Whether they intended to or not, Director Ryan Coogler (Fruitville Station and Creed) and the entire cast of Marvel Studios’ Black Panther have created a film that is much more than a superhero movie, it is a movement. African-Americans have been planning for months to secure their African-themed outfit to wear to the theater. Many others rented out entire theaters to make sure people who didn’t have the resources to see the movie got the chance to attend a showing.
All of these expectations made me worry as I sat down in the theater to see the film for the first time. What if the movie isn’t any good? How would that affect the movement? If this movie failed, would Hollywood refuse to fund any more big-budget films with an African-American cast and director?
Thankfully, Black Panther exceeds all expectations.
Black Panther is a fantastic movie that transcends the comic book genre. The themes presented in this film are relevant to anyone living in today’s political climate. A common refrain in Marvel movies (and comics) is “with great power, comes great responsibility.” T’Challa (Chadwick Boseman), as the newly crowned King of Wakanda, has to come to terms with his power and his responsibility and in the process, we have to come to terms with our beliefs about globalization and colonization.
However, Black Panther is still a Marvel movie, so there are fight scenes, car chases, and witty one-liners. It also boasts some of the most striking and imaginative visuals of any superhero movie to date (where can I get one of those Bugatti spaceships?).
For those of who are unfamiliar with the Black Panther character, allow me to give you a quick primer. Black Panther, the first black superhero, was created by Marvel Comic’s Stan Lee and Jack Kirby in 1966 during the civil rights movement. It seems only fitting that Black Panther begins in Oakland, CA, home of the Black Panther Party. I don’t intend to spoil the film, but I will say that the events in Oakland come back to haunt our hero, King T’Challa.
When the movie picks up in Wakanda, the fictional African country that is the most technologically sophisticated place on the planet, deeper questions about global responsibility start to arise. Whereas previous kings had a Wakanda-first policy that kept the country isolated from the troubles faced by the rest of the world, T’Challa is challenged to make different choices.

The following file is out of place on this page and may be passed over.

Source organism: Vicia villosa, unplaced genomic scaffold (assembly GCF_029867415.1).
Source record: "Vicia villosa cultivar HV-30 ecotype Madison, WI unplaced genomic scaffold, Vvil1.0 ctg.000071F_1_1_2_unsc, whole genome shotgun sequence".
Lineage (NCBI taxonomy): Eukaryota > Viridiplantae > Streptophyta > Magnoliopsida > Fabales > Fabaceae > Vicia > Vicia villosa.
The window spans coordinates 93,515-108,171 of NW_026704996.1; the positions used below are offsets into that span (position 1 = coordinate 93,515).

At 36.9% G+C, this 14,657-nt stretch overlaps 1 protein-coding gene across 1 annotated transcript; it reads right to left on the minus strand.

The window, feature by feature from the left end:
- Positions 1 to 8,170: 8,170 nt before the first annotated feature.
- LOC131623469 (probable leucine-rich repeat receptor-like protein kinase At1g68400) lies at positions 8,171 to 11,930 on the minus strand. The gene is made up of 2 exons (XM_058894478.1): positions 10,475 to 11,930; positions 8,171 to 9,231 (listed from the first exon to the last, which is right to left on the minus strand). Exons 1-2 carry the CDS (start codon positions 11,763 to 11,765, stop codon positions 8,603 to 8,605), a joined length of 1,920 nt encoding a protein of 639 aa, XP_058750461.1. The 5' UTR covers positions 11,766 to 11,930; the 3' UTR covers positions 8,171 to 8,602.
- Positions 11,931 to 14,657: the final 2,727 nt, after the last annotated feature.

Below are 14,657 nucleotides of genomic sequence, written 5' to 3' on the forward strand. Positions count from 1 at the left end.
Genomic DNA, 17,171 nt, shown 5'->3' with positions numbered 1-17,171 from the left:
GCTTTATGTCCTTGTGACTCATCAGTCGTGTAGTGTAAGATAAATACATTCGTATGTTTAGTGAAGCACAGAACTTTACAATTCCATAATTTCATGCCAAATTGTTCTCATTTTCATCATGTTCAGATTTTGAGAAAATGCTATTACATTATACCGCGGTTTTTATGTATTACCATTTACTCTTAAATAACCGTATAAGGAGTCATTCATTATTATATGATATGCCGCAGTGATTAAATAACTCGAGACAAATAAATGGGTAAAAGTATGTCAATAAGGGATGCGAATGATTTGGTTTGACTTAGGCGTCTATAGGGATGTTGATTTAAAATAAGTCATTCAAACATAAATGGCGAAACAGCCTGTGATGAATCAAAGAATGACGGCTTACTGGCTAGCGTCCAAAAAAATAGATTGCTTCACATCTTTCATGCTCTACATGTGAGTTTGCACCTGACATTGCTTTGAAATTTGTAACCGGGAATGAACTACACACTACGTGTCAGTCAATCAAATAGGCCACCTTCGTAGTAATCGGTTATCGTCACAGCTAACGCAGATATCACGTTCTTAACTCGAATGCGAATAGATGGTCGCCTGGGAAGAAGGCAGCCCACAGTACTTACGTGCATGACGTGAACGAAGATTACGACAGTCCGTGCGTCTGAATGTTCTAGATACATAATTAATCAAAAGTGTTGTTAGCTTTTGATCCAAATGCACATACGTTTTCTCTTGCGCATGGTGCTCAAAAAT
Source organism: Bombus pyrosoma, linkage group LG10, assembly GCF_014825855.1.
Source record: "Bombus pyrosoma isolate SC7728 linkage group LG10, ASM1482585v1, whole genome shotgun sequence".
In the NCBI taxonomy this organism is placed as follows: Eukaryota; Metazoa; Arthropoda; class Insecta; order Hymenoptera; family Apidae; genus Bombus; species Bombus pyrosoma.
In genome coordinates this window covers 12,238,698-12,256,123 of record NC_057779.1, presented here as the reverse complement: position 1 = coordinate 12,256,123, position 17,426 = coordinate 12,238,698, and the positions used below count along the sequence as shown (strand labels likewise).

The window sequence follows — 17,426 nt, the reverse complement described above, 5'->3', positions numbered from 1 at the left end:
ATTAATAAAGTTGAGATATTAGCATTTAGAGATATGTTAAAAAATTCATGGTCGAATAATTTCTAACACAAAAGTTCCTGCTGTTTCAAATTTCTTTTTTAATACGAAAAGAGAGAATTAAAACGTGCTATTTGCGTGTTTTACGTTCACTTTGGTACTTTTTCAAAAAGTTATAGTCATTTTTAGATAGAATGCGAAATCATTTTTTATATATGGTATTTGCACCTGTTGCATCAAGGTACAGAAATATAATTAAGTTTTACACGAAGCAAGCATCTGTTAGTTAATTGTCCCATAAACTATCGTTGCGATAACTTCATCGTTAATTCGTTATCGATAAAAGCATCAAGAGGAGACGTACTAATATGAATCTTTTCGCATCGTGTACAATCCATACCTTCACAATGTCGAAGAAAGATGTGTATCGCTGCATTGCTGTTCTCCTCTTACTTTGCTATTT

On one hand, his ex-girlfriend, Nakia, wants him to use the country’s vast resources to aid poorer countries and assist refugees. On the other hand, T’Challa’s nemesis, Erik Killmonger wants to lead a global revolution to free people of African descent and conquer colonizers, an act that would place him in the pantheon of revolutionaries such as Toussaint Louverture, Nat Turner, and Emperor Haile Selassie. T’Challa, who is bound by tradition, wants to maintain the status quo. And why wouldn’t he? His people have maintained a level of safety, security, and quality of life much higher than anyone else in the world. Which worldview will prevail becomes the central question that drives the plot.
Danai Gurira (General Okoye), Lupita Nyong’o (Nakia) and Letitia Wright (T’Challa’s tech-savvy younger sister, Shuri) deliver magnificent performances as strong, intelligent black women. In fact, they often steal the scene from Chadwick Boseman (as does Michael B. Jordan). But in Boseman’s defense, he plays the role of a measured king who is thoughtful and restrained. His screen-presence is regal and he delivers as both monarch and superhero.
As I said earlier, Black Panther is more than a movie. In it’s purest form, it is a love letter to Africa and what could have been if the continent was allowed to prosper without any outside interference. But even more than that, it is a shining example of why it’s important for people to have outlets to tell their own stories in their own way. Representation matters and Black Panther‘s cultural impact will be seen for several generations to come.
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